I recently completed a 9-month program on gerontology at Kennesaw State University. The course was facilitated by Dr. Lois Ricci and she covered a wide range of topics, including theories on aging, anti-aging myths, successful aging, and:
- memory issues and mental function
- Medicare/Medicaid and Social Security
- alternatives to retirement
- housing, long term care, and transportation
- widowhood, social support and caregiving
- elder abuse
- hospice and palliative care
- death and dying
- living wills and healthcare directives
In addition to the text readings there was a series of speakers. They included a nursing school instructor; representatives from the Atlanta Regional Commission’s Area Agency Aging (who spoke on the Aging Network, older drivers, health and wellness programs, and lifelong communities); professors who talked about mental health, memory, and the biology of aging; representatives from AARP, the Georgia Dept. of Health & Human Services, and the Alzheimer’s Association; a pharmacist; a geriatric cardiologist; and an eldercare attorney.
The people who took the course with me came from a wide variety of backgrounds. Each had come with their own personal or professional needs. I came to the class after completing a study on successful aging and was interested in learning more about how people can improve their later years. Having competed the course, I’m looking for ways to continue learning about how to age well.
Use It or Lose It
One thing we learned about was how to keep the body and brain functioning into late old age. The mind and memory can stay intact longer if we use them. Learning a new language, taking up a new hobby, traveling, even doing puzzles or dancing can help exercise the brain and delay cognitive decline. Having a stimulating environment gives your brain good exercise. Engage in conversations with people, do something on the computer that’s new to you, and read materials you don’t usually pick up to get those neurons firing and build new brain connections. Be willing to experience exciting and different things. Who doesn’t want better memory and thinking ability as they age?
I like to learn new computer software, try out new technologies, and take classes to keep challenging my brain. Studies show that even physical exercise and good nutrition are good for a healthy brain. Everything you can do to keep your mind working can help slow the progress of cognitive decline.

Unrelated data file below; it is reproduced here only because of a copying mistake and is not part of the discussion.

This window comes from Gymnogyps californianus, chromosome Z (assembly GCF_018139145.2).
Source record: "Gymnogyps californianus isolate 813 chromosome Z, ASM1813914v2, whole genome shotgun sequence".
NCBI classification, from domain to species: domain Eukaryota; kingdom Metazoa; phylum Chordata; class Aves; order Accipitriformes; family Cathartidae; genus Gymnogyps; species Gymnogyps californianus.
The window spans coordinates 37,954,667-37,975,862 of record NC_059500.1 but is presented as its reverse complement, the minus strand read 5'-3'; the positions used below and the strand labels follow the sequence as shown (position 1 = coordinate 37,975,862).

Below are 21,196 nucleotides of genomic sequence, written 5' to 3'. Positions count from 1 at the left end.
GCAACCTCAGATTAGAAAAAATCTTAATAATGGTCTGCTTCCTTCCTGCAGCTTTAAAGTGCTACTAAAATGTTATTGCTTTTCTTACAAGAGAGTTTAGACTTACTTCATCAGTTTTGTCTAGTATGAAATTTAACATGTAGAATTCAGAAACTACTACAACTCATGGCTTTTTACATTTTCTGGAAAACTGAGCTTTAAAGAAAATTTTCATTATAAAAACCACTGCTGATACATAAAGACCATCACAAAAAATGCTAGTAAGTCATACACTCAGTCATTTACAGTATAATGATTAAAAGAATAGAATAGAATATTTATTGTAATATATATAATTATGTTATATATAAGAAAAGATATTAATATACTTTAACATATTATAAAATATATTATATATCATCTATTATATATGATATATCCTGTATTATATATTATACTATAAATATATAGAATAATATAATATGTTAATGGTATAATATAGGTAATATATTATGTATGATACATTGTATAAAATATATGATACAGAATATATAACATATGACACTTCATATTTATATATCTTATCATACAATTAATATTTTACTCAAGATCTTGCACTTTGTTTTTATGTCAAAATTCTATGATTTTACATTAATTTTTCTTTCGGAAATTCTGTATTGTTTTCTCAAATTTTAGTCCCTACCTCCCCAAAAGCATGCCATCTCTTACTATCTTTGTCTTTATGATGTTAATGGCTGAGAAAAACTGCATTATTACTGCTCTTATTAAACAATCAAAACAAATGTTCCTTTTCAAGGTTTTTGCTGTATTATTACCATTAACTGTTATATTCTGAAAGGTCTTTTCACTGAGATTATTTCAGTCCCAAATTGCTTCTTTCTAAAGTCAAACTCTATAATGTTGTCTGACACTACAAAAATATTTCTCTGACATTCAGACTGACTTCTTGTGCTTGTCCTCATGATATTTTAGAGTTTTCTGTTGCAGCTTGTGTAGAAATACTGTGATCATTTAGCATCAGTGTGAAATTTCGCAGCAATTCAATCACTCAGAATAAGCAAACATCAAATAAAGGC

In addition to mental challenges, physical exercise is good for staying healthy as we age. We need to keep moving! A brisk walk every day can keep joints flexible and help maintain balance. Working out with weights and resistance bands reverses muscle loss. I like swimming laps and find that in addition to getting an aerobic workout, my energy level has improved and I sleep better. Walking, swimming, riding a bike, dancing, anything that gets you moving on a regular basis can help. There are too many diseases and conditions that threaten your independence as you age, so why not take a step (pardon the pun) to keep your body working well?
Aging well has less to do with genetics and more to do with our attitudes about aging and life. What we believe is possible as we grow older will limit or expand the life we have. Just take a look at the Masters, the National Senior Games, and the Senior Olympics. People in their 60s, 70s, and 80s are cycling, playing tennis, running marathons, and participating in competitive swimming events. You don’t have to be an athlete, but you don’t want to be a couch potato, either. Realize you have more influence on the way you age than you could imagine.
What Did You Get?
If you took this or any other gerontology course, I’d love to know what you got out of it. What information surprised you or encouraged you? What do you want to learn more about? Two years ago, baby boomers started turning 65. The proportion of the population over 85 is one of the fastest growing age groups in this country. It’s time to know as much as we can about aging—and how to age well. Feel free to leave your comments. Let’s keep the conversation going!